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Welcome to "Ask the White House" -- an online interactive forum where you can submit questions to Administration officials and friends of the White House. Visit the "Ask the White House" archives to read other discussions with White House officials.

Ambassador Rob Portman
United States Trade Representative

June 6, 2005

Ambassador Rob Portman
Hi, I’m Rob Portman, the United States Trade Representative. Today, President Bush spoke at the Organization of American States about the importance of the U.S.-Central America-Dominican Republic Free Trade Agreement (or CAFTA-DR). This agreement will eliminate immediately or phase out tariffs on a trade relationship worth more than $32 billion. We trade more with Central America and the Dominican Republic than we do with Russia, India and Indonesia combined.

This agreement is important because it strengthens political and economic freedom in our neighborhood, levels the playing field for American workers and farmers, and is an important tool to help American producers compete in the global economy.

I’m happy to take questions on CAFTA-DR or any other trade issue you may wish to discuss.

Len, from Apache Junction, AZ writes:
Mr. Portman, I read online that The Central American - Dominican Republic Free Trade Agreement (CAFTA-DR) is currently not in effect. How long do you think it will pass in Congress?Thank you for taking questions today.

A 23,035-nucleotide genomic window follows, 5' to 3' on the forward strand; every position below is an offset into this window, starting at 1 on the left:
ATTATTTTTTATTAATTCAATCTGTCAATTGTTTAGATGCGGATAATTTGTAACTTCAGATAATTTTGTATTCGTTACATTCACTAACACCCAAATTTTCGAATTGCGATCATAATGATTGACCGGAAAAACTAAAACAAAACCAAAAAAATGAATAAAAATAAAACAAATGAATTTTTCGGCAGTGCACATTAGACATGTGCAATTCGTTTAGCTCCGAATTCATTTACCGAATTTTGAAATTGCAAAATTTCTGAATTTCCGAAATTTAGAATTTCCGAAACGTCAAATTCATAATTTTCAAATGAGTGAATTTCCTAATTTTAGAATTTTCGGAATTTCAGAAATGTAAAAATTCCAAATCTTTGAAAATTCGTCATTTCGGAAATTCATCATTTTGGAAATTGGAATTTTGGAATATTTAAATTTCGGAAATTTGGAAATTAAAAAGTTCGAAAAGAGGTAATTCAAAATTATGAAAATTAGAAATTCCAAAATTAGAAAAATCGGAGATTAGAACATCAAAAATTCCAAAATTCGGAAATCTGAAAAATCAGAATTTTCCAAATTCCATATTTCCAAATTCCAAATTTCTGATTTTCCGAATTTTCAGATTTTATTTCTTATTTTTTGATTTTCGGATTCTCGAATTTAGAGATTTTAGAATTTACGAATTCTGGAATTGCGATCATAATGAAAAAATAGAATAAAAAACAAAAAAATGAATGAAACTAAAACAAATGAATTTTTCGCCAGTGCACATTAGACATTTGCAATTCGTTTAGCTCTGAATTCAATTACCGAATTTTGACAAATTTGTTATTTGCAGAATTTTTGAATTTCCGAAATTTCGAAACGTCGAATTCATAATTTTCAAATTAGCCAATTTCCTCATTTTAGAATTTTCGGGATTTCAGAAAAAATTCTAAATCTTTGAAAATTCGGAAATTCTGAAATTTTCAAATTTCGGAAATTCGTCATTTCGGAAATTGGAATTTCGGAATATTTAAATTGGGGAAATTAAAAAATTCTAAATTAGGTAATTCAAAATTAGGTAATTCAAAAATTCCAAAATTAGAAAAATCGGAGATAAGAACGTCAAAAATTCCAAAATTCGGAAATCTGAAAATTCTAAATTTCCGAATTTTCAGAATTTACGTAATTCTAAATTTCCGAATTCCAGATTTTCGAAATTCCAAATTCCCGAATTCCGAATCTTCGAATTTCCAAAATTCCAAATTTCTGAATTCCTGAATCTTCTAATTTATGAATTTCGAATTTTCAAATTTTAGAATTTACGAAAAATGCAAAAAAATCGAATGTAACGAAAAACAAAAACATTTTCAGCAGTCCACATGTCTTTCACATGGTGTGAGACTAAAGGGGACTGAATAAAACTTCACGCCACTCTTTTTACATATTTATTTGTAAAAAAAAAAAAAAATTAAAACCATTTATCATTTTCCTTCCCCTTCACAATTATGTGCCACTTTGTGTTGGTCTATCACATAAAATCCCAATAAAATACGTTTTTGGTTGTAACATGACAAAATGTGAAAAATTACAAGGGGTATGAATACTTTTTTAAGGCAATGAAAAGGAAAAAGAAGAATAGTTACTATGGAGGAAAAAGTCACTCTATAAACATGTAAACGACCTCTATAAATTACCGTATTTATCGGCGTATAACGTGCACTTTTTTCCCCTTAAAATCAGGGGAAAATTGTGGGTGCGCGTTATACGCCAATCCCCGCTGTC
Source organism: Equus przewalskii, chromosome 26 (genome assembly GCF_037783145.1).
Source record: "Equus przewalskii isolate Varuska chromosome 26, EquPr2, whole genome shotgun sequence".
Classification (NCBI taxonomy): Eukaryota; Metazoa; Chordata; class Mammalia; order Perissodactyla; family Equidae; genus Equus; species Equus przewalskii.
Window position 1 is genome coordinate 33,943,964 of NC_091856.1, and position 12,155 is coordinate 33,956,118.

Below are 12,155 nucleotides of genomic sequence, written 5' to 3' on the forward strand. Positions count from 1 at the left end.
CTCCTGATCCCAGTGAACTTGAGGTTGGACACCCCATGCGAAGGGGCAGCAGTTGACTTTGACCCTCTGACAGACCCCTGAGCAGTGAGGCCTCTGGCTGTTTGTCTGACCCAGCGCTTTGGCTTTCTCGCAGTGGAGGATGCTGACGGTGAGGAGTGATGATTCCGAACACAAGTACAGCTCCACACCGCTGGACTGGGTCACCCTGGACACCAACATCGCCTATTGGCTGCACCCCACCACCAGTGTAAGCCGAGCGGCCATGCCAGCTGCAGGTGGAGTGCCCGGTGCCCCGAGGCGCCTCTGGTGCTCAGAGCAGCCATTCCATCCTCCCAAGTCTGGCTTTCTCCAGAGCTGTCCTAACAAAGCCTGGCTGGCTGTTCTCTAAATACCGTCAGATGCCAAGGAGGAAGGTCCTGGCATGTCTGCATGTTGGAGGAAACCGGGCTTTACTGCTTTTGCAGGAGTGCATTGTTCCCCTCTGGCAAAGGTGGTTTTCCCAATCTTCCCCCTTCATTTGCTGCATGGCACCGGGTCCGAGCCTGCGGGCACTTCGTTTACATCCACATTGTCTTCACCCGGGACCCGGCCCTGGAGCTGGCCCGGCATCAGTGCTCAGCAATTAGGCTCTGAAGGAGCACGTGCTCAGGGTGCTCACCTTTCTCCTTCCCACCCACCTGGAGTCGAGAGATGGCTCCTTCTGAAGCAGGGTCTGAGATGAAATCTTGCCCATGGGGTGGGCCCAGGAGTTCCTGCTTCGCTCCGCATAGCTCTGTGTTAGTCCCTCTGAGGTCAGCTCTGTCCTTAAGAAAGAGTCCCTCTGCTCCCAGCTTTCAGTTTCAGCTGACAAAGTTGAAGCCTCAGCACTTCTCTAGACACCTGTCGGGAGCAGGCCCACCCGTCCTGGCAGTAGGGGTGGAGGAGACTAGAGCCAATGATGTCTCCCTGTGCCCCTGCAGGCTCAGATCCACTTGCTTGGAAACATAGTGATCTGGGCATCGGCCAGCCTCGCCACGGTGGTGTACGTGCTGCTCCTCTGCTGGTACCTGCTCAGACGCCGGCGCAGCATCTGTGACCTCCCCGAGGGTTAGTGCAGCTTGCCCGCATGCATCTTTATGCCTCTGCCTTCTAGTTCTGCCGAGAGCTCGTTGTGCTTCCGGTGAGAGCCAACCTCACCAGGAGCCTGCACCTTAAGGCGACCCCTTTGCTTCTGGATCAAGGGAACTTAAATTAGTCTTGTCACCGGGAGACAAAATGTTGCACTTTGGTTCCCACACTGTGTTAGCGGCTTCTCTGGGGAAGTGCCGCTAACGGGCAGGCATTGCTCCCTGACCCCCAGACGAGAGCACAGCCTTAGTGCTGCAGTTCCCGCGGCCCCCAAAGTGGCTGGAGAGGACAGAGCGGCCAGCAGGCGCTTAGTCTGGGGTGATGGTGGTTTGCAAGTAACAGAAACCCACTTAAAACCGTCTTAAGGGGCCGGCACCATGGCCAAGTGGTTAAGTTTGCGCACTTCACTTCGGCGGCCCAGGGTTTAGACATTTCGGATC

Ambassador Rob Portman
Len, that’s an excellent question. The Bush Administration has made the U.S.-Central America-Dominican Republic Free Trade Agreement a top priority, and we are hoping that Congress will vote on the agreement soon.

Gabriel, from Ohio writes:
What are the government projections of the impact on the account balance from the Cafta-RD treaty?If Cafta-RD is put into effect, what are the government projections for its impact on Nafta?

Ambassador Rob Portman
Gabriel, thanks for your questions. I’ll answer the second one first, and I think the acronym you’re looking for is CAFTA-DR, which reflects the addition of the Dominican Republic to five Central American signatories in this agreement. CAFTA-DR opens markets in Costa Rica, the Dominican Republic, El Salvador, Guatemala, Honduras and Nicaragua to American farmers, ranchers, workers and services providers. NAFTA opened up markets in Mexico and Canada, nearly doubling U.S. exports to those two countries in its first decade. We conduct more than $1.7 billion in trilateral trade with Mexico and Canada every day.

Regarding the trade account, the U.S. International Trade Commission estimates that this agreement will reduce the overall trade deficit by $756 million. This means it will help reduce our trade deficit!